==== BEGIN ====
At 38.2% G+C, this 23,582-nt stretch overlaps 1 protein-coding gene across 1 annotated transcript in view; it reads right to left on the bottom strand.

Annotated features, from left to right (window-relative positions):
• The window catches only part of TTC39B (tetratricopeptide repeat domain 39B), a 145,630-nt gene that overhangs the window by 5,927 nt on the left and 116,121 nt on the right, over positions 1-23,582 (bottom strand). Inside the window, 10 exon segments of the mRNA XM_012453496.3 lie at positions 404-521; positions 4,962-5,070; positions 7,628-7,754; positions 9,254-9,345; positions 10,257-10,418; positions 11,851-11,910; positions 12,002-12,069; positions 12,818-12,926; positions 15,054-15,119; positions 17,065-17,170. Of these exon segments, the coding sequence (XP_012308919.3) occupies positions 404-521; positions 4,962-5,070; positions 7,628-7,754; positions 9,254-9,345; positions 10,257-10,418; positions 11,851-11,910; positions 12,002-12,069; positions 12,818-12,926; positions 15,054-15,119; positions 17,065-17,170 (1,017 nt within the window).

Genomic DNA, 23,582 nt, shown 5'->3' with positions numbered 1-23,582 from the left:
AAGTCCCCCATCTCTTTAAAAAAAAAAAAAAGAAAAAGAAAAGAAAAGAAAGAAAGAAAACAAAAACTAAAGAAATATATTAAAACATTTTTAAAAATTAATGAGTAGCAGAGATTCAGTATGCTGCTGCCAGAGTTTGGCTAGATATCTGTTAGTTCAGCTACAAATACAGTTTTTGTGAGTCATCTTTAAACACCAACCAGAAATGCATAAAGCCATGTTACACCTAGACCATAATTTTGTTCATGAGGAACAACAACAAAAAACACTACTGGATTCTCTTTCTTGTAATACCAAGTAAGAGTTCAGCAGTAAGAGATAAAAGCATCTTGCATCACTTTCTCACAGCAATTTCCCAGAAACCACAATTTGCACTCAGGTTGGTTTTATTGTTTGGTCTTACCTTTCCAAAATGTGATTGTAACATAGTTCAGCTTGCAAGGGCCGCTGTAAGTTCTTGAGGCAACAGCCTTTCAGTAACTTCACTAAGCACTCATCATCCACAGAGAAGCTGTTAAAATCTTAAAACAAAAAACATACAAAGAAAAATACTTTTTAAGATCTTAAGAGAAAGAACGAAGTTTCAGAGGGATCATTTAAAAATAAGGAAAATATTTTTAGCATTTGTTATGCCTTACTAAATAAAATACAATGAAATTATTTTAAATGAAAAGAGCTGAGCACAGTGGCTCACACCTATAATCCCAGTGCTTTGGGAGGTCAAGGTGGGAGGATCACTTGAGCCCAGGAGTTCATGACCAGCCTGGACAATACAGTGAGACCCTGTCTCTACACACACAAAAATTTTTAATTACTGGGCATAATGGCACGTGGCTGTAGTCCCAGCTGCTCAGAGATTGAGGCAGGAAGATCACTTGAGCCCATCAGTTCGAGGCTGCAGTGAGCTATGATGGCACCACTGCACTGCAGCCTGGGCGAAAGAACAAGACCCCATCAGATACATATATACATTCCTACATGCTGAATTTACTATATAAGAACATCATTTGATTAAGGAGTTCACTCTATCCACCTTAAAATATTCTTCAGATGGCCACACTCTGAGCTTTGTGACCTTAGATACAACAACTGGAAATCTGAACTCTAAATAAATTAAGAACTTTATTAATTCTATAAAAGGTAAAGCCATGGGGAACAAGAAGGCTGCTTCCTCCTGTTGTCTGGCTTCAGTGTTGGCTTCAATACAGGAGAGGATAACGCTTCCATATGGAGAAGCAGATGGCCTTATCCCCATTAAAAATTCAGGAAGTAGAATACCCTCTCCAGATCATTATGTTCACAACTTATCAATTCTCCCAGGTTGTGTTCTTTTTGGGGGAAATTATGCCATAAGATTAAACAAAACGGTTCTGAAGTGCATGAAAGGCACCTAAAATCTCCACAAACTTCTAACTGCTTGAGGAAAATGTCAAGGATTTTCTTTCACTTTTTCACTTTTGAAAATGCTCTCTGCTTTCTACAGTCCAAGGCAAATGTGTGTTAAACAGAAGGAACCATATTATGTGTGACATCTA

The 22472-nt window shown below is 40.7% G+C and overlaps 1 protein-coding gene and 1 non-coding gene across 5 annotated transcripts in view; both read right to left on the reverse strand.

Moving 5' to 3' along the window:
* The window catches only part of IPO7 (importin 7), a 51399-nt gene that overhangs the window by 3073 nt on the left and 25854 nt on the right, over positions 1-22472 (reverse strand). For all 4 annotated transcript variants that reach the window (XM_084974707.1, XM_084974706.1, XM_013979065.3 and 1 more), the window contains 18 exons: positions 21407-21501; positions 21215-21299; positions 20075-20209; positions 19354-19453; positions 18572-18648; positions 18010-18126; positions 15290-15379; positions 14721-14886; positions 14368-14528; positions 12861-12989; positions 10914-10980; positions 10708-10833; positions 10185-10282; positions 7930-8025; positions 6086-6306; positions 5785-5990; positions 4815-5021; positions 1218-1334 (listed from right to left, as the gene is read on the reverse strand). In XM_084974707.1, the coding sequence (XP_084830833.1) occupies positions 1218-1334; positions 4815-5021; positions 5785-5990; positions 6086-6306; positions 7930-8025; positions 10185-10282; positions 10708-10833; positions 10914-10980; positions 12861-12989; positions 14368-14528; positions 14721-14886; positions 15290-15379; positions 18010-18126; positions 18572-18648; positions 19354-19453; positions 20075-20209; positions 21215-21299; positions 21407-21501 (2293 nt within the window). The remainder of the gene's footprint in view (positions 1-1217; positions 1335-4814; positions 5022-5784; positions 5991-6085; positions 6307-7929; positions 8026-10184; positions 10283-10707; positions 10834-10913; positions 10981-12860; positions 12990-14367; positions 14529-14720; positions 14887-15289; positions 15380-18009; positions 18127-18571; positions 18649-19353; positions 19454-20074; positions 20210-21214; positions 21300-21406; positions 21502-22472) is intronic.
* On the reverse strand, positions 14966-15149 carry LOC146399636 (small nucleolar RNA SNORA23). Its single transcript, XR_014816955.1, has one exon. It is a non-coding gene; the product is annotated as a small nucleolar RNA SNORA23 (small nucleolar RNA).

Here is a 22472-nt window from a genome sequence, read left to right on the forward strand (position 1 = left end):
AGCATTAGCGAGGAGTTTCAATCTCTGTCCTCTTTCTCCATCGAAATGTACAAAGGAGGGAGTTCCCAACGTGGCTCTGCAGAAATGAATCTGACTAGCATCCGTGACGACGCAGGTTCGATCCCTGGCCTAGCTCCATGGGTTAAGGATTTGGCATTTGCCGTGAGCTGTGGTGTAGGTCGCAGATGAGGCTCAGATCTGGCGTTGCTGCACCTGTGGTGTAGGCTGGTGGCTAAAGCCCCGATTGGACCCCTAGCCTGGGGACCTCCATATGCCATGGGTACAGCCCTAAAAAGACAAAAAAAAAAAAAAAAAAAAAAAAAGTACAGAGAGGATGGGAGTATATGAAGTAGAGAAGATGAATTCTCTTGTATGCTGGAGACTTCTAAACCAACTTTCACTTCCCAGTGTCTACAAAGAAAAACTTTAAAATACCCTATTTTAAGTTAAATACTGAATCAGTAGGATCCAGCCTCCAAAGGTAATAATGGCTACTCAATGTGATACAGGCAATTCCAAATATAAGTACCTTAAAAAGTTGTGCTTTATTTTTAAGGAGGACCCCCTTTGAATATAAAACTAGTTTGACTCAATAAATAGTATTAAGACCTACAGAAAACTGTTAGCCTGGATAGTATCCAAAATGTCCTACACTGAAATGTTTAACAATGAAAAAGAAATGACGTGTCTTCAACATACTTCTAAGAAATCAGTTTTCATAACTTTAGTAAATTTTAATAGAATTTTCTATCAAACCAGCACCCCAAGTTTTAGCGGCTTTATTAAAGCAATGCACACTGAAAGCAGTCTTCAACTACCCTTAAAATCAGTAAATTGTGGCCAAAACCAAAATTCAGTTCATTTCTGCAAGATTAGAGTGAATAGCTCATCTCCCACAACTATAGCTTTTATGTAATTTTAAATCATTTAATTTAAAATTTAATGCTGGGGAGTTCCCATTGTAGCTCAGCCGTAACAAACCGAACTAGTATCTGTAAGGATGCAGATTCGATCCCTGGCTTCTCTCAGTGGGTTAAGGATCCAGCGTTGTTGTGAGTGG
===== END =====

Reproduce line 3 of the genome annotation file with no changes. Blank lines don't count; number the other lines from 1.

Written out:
• The window catches only part of TTC39B (tetratricopeptide repeat domain 39B), a 145,630-nt gene that overhangs the window by 5,927 nt on the left and 116,121 nt on the right, over positions 1-23,582 (bottom strand). Inside the window, 10 exon segments of the mRNA XM_012453496.3 lie at positions 404-521; positions 4,962-5,070; positions 7,628-7,754; positions 9,254-9,345; positions 10,257-10,418; positions 11,851-11,910; positions 12,002-12,069; positions 12,818-12,926; positions 15,054-15,119; positions 17,065-17,170. Of these exon segments, the coding sequence (XP_012308919.3) occupies positions 404-521; positions 4,962-5,070; positions 7,628-7,754; positions 9,254-9,345; positions 10,257-10,418; positions 11,851-11,910; positions 12,002-12,069; positions 12,818-12,926; positions 15,054-15,119; positions 17,065-17,170 (1,017 nt within the window).